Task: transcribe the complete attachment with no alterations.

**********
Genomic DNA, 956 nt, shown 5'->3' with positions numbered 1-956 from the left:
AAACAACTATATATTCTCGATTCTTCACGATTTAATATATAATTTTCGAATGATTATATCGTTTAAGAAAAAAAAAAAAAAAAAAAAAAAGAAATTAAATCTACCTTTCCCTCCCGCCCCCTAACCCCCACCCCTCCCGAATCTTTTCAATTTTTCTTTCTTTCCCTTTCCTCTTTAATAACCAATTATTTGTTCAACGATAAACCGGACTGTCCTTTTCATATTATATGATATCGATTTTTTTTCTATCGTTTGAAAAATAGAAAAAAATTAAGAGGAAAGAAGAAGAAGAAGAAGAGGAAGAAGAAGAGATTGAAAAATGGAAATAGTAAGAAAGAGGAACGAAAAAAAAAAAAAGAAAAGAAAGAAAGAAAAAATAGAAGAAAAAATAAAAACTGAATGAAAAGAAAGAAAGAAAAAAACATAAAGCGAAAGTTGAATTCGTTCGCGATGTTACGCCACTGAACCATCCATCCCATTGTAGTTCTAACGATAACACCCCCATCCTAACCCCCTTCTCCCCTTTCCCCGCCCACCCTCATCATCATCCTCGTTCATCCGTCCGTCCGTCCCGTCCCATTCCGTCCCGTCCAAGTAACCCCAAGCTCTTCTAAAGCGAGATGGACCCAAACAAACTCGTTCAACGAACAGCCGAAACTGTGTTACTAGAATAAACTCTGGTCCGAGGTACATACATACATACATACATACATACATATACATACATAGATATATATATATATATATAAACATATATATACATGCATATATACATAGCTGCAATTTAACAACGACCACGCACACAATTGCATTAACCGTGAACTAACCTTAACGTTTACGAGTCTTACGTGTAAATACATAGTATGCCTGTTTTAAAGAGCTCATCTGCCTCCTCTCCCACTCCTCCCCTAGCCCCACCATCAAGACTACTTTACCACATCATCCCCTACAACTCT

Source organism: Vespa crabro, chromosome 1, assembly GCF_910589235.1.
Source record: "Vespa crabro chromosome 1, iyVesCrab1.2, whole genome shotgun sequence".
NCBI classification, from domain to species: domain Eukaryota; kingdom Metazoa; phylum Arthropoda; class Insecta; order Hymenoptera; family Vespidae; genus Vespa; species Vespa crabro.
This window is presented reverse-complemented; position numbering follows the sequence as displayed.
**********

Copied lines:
Genomic DNA, 956 nt, shown 5'->3' with positions numbered 1-956 from the left:
AAACAACTATATATTCTCGATTCTTCACGATTTAATATATAATTTTCGAATGATTATATCGTTTAAGAAAAAAAAAAAAAAAAAAAAAAAGAAATTAAATCTACCTTTCCCTCCCGCCCCCTAACCCCCACCCCTCCCGAATCTTTTCAATTTTTCTTTCTTTCCCTTTCCTCTTTAATAACCAATTATTTGTTCAACGATAAACCGGACTGTCCTTTTCATATTATATGATATCGATTTTTTTTCTATCGTTTGAAAAATAGAAAAAAATTAAGAGGAAAGAAGAAGAAGAAGAAGAGGAAGAAGAAGAGATTGAAAAATGGAAATAGTAAGAAAGAGGAACGAAAAAAAAAAAAAGAAAAGAAAGAAAGAAAAAATAGAAGAAAAAATAAAAACTGAATGAAAAGAAAGAAAGAAAAAAACATAAAGCGAAAGTTGAATTCGTTCGCGATGTTACGCCACTGAACCATCCATCCCATTGTAGTTCTAACGATAACACCCCCATCCTAACCCCCTTCTCCCCTTTCCCCGCCCACCCTCATCATCATCCTCGTTCATCCGTCCGTCCGTCCCGTCCCATTCCGTCCCGTCCAAGTAACCCCAAGCTCTTCTAAAGCGAGATGGACCCAAACAAACTCGTTCAACGAACAGCCGAAACTGTGTTACTAGAATAAACTCTGGTCCGAGGTACATACATACATACATACATACATACATATACATACATAGATATATATATATATATATAAACATATATATACATGCATATATACATAGCTGCAATTTAACAACGACCACGCACACAATTGCATTAACCGTGAACTAACCTTAACGTTTACGAGTCTTACGTGTAAATACATAGTATGCCTGTTTTAAAGAGCTCATCTGCCTCCTCTCCCACTCCTCCCCTAGCCCCACCATCAAGACTACTTTACCACATCATCCCCTACAACTCT

Source organism: Vespa crabro, chromosome 1, assembly GCF_910589235.1.
Source record: "Vespa crabro chromosome 1, iyVesCrab1.2, whole genome shotgun sequence".
NCBI classification, from domain to species: domain Eukaryota; kingdom Metazoa; phylum Arthropoda; class Insecta; order Hymenoptera; family Vespidae; genus Vespa; species Vespa crabro.
This window is presented reverse-complemented; position numbering follows the sequence as displayed.